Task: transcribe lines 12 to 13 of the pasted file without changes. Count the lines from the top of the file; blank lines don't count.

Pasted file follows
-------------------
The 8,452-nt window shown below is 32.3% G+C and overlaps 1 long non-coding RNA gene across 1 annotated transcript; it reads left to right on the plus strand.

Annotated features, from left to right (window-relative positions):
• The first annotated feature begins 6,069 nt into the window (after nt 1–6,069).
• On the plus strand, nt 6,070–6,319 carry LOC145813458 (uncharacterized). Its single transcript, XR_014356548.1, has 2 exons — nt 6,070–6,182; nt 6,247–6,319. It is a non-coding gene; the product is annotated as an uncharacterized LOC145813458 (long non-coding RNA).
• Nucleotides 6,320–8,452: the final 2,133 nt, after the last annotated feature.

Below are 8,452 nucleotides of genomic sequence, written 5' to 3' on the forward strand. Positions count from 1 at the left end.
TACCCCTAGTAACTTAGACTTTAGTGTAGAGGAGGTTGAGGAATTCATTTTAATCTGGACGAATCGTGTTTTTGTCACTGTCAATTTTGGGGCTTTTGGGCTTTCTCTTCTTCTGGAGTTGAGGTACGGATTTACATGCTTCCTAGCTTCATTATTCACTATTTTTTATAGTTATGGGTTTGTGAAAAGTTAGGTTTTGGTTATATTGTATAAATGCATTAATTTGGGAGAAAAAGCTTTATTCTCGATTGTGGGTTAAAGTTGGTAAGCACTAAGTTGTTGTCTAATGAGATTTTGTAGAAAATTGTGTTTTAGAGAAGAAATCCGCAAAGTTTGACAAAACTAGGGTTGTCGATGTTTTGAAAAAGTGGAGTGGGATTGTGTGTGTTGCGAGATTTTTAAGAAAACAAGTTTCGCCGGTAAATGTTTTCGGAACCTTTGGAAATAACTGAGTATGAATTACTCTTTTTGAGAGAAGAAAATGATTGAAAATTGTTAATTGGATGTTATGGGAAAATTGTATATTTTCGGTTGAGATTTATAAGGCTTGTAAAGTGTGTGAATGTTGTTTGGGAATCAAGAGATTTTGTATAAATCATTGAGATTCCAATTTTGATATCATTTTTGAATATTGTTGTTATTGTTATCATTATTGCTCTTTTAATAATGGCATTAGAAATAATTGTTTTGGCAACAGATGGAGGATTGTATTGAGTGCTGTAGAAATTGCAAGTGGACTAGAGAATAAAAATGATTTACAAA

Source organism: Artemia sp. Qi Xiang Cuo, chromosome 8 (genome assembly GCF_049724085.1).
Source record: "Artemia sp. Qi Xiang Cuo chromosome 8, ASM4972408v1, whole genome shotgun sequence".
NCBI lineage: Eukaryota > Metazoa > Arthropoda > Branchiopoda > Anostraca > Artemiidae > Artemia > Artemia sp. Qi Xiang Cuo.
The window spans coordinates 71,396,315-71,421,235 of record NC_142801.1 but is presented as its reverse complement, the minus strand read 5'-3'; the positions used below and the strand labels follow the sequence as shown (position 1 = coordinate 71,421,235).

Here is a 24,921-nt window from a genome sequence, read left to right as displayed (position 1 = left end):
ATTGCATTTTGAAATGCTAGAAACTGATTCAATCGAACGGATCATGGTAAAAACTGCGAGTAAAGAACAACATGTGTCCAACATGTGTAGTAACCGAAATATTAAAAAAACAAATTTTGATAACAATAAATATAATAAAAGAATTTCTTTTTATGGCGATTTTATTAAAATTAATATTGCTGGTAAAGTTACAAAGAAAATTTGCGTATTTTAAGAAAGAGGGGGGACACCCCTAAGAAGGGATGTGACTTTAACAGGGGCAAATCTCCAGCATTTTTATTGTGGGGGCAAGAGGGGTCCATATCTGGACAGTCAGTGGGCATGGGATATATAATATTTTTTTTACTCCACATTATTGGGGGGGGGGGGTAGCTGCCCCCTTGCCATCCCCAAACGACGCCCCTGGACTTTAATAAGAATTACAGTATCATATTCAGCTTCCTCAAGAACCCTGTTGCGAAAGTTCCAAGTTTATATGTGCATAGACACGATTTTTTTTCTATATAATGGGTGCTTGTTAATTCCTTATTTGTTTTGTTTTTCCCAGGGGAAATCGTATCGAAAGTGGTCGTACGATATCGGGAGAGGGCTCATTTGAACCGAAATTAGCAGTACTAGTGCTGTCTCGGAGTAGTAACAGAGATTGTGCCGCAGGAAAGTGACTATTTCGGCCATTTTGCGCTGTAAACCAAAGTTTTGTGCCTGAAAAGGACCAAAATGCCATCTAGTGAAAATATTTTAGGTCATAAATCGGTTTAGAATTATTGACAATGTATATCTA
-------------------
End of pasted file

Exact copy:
Here is a 24,921-nt window from a genome sequence, read left to right as displayed (position 1 = left end):
ATTGCATTTTGAAATGCTAGAAACTGATTCAATCGAACGGATCATGGTAAAAACTGCGAGTAAAGAACAACATGTGTCCAACATGTGTAGTAACCGAAATATTAAAAAAACAAATTTTGATAACAATAAATATAATAAAAGAATTTCTTTTTATGGCGATTTTATTAAAATTAATATTGCTGGTAAAGTTACAAAGAAAATTTGCGTATTTTAAGAAAGAGGGGGGACACCCCTAAGAAGGGATGTGACTTTAACAGGGGCAAATCTCCAGCATTTTTATTGTGGGGGCAAGAGGGGTCCATATCTGGACAGTCAGTGGGCATGGGATATATAATATTTTTTTTACTCCACATTATTGGGGGGGGGGGGTAGCTGCCCCCTTGCCATCCCCAAACGACGCCCCTGGACTTTAATAAGAATTACAGTATCATATTCAGCTTCCTCAAGAACCCTGTTGCGAAAGTTCCAAGTTTATATGTGCATAGACACGATTTTTTTTCTATATAATGGGTGCTTGTTAATTCCTTATTTGTTTTGTTTTTCCCAGGGGAAATCGTATCGAAAGTGGTCGTACGATATCGGGAGAGGGCTCATTTGAACCGAAATTAGCAGTACTAGTGCTGTCTCGGAGTAGTAACAGAGATTGTGCCGCAGGAAAGTGACTATTTCGGCCATTTTGCGCTGTAAACCAAAGTTTTGTGCCTGAAAAGGACCAAAATGCCATCTAGTGAAAATATTTTAGGTCATAAATCGGTTTAGAATTATTGACAATGTATATCTA